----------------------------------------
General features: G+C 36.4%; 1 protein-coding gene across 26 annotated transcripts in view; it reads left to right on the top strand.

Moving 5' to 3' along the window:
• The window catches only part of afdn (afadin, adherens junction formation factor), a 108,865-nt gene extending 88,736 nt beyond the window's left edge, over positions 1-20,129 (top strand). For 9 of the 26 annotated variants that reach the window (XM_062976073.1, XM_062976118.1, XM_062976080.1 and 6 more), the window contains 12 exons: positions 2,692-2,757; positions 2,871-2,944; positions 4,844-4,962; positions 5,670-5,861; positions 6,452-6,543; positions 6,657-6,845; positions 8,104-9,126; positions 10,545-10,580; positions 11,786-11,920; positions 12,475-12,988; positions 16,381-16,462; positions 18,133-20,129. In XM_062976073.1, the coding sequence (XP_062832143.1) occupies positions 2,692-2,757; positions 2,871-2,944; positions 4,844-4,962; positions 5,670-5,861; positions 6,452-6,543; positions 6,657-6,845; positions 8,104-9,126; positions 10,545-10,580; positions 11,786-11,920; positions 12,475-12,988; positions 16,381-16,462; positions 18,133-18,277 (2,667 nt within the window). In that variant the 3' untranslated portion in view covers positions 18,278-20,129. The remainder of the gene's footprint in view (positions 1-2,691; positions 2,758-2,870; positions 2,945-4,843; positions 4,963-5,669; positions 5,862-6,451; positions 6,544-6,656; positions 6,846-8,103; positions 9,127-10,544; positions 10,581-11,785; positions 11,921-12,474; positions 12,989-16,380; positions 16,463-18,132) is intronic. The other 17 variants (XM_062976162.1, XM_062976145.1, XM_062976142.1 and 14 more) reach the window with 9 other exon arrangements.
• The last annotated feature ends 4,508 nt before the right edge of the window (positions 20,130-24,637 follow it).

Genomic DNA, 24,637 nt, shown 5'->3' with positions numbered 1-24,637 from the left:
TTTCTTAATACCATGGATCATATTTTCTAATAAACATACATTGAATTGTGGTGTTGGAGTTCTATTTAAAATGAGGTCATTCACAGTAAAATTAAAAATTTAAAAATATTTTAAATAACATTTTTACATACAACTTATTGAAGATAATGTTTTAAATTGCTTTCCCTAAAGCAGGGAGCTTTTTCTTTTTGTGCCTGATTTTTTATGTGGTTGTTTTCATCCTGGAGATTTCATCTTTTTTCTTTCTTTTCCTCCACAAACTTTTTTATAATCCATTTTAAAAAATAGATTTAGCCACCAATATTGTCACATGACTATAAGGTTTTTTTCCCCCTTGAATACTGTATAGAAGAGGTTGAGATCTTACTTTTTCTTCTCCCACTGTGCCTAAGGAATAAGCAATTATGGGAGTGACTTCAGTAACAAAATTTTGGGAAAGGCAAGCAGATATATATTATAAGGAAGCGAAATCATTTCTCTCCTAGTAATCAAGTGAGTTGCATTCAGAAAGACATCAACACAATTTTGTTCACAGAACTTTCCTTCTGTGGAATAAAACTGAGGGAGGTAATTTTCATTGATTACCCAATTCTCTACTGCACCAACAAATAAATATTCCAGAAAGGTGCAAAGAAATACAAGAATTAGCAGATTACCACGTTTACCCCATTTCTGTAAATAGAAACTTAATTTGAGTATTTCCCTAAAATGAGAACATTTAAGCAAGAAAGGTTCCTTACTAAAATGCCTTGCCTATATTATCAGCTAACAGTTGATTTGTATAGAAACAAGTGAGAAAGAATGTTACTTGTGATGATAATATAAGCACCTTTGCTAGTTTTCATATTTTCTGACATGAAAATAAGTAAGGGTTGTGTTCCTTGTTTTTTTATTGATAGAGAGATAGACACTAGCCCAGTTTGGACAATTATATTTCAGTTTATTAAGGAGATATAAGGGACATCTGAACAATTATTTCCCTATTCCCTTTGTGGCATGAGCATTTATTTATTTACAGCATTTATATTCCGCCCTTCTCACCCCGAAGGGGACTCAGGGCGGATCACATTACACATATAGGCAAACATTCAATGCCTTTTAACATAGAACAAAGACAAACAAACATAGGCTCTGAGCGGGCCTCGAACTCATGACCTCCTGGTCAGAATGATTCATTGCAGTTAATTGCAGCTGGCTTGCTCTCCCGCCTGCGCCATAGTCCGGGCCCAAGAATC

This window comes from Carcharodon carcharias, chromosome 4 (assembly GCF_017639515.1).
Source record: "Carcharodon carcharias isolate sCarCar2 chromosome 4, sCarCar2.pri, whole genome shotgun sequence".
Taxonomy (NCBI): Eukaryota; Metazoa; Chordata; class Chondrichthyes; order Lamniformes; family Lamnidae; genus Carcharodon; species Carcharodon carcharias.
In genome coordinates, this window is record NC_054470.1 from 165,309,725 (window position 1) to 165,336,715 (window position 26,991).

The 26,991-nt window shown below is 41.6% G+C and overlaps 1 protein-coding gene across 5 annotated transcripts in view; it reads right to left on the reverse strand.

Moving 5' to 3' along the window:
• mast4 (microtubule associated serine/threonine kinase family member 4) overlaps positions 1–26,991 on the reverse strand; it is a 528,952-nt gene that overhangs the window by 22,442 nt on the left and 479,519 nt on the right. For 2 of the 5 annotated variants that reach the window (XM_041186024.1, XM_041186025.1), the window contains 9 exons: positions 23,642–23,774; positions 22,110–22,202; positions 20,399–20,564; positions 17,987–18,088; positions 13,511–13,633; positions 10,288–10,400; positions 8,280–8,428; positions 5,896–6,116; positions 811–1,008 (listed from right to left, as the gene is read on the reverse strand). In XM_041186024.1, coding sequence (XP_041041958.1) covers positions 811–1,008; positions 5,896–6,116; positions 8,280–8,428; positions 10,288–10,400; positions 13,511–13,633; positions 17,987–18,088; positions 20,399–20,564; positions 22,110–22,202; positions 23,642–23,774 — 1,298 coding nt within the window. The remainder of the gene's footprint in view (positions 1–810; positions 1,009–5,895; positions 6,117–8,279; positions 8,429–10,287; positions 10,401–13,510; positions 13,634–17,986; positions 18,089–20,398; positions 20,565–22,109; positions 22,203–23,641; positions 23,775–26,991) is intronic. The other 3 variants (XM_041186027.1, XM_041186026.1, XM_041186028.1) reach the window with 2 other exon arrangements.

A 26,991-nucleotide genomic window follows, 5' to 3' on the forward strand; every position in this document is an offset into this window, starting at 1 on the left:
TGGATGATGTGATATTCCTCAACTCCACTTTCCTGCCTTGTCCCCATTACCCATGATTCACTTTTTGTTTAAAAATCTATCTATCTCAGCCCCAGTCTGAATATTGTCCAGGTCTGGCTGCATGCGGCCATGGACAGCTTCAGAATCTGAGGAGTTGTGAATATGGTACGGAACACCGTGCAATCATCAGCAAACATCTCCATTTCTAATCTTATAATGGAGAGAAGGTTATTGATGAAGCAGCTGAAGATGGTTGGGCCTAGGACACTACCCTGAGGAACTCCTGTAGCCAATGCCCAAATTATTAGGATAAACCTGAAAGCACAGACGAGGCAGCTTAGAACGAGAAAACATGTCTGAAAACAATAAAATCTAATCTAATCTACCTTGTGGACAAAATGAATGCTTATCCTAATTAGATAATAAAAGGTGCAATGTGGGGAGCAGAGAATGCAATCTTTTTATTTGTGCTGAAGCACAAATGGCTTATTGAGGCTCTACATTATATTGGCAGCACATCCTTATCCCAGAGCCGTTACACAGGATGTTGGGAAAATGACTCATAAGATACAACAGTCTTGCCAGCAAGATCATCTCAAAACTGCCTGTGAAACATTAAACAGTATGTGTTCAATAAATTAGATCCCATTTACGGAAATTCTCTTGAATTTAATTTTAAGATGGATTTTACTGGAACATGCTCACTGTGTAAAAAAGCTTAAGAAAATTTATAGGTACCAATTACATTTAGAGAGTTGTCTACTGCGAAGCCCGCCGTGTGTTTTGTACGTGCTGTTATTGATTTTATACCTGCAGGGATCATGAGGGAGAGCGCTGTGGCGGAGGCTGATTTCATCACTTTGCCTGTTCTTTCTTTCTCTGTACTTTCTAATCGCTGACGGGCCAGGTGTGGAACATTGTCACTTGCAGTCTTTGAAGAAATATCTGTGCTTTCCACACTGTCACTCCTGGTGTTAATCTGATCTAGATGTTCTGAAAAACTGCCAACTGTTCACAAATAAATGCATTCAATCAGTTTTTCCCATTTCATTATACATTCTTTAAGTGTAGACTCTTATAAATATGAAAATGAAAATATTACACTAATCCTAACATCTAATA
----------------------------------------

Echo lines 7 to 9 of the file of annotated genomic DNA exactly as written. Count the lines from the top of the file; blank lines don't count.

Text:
This window comes from Carcharodon carcharias, chromosome 4 (assembly GCF_017639515.1).
Source record: "Carcharodon carcharias isolate sCarCar2 chromosome 4, sCarCar2.pri, whole genome shotgun sequence".
Taxonomy (NCBI): Eukaryota; Metazoa; Chordata; class Chondrichthyes; order Lamniformes; family Lamnidae; genus Carcharodon; species Carcharodon carcharias.